Make a plan that works for you

Now that you’ve got your resolution (or general goal—this process can work at any time of the year!) in mind, what do you do about it?

Make yourself a clear plan that you can stick to. If you’ve ever taken a class or watched a webinar on goal-setting, you’ve probably heard of setting SMART goals. This means making sure your goals are:

  • Specific
  • Measurable
  • Attainable
  • Relevant
  • Time-bound


Be sure to run the numbers on what your goal will cost (if applicable) and set a budget for it that you can comfortably hit.

Don’t pigeon-hole yourself. You are allowed to enjoy yourself and continue progressing toward your other goals while working on your resolution. Putting all your resources and energy into one thing can cause burn-out and actually make you less likely to achieve your goal.

Here are couple examples to help you get started.


Worry: My house could be damaged in a storm.
SMART resolution: I will build up an emergency fund of $5,000 over the next two years to ensure I can cover damages, just in case.



Establish an account specifically as an emergency fund

January 20, 2022

Set up direct deposit of $200/month into my emergency fund

February 1, 2022

Review homeowner’s insurance policy and determine if more coverage is needed

April 4, 2022

Put at least 50% of my annual bonus into my emergency fund

October 15, 2022

Note: For Illustrative Purposes Only


Dream: Adopt a child
SMART resolution: I will make a financial plan and establish an adoption timeline I feel confident about by the end of 2022.



Cut back on spending and put an additional $100 per paycheck into savings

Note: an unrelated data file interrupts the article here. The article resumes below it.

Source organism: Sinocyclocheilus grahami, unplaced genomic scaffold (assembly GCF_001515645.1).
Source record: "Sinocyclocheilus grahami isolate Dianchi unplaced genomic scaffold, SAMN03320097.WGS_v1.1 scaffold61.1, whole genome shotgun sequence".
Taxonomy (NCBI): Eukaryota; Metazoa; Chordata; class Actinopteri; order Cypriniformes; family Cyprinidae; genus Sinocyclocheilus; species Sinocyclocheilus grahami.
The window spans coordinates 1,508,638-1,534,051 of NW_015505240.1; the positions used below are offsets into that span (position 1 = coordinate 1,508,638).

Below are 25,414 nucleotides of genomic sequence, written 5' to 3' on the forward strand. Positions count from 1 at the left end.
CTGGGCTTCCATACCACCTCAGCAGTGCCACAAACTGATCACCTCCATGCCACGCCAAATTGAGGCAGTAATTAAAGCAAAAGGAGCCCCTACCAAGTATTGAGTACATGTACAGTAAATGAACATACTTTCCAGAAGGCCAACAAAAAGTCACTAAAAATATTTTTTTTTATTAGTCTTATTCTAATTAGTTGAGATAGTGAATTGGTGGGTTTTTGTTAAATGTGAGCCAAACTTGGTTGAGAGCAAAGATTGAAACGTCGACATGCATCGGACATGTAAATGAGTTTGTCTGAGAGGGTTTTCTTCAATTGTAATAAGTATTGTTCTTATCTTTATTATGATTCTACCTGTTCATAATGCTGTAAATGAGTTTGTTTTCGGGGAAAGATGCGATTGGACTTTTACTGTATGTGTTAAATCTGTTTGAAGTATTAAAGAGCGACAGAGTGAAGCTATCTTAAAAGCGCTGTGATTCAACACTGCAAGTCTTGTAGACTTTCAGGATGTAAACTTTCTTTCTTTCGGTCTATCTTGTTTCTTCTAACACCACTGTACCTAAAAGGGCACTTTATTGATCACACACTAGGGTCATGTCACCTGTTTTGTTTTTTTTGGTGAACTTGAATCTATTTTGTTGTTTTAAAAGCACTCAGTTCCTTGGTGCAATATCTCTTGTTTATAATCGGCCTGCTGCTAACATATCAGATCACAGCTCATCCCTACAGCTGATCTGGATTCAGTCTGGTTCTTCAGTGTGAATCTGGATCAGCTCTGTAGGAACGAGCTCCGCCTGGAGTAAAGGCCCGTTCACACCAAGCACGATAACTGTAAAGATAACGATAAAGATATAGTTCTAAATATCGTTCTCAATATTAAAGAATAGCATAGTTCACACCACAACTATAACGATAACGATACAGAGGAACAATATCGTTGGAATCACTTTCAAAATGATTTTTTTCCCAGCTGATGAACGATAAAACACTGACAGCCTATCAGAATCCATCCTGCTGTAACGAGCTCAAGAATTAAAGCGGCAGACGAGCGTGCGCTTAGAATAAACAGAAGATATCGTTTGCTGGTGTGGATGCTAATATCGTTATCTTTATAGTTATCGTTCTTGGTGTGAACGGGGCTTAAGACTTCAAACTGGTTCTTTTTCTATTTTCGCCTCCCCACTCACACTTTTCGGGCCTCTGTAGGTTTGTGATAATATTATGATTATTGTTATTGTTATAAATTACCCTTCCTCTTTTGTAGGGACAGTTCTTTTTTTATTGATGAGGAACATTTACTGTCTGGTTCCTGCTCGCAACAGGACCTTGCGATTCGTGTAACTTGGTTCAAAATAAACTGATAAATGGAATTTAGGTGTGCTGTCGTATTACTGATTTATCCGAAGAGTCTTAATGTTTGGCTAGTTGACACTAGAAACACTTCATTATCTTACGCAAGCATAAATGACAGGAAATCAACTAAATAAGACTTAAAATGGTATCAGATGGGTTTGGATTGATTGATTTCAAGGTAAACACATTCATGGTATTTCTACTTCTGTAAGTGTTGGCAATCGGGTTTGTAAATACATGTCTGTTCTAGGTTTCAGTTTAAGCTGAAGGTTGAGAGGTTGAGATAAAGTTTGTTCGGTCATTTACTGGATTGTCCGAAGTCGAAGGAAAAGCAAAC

January 10, 2022

Review company-sponsored benefits and begin working with HR team

February 10, 2022

Select agency and determine fees

February 12, 2022

Look into fundraising and get started, if necessary

March 1, 2022

Reassess budget and adjust as needed

October 20, 2022

Note: For Illustrative Purposes Only


The hardest part about keeping resolutions is the follow through.

If you’re good at self-motivating, set milestones and celebrate each time you reach them. Breaking your progress into small victories along the way (like getting to $500 in your emergency fund) rather than holding off until you complete your goal (reaching the $5,000) can create excitement around progress and help you keep up the momentum.

If that’s not really your style, reach out to your support system. Find someone who can keep you honest and check in with you regularly on your progress. You can offer to do the same for them and even turn it into a competition if that will make you more likely to stick with it.

And if your company offers Ayco as a benefit, you have a built in support system with our coaches! They’re financial planning professionals who receive training on each company’s specific benefits offerings, so they can help you consider all your options when it comes to making progress on your goals. Register or login to schedule an appointment and get started.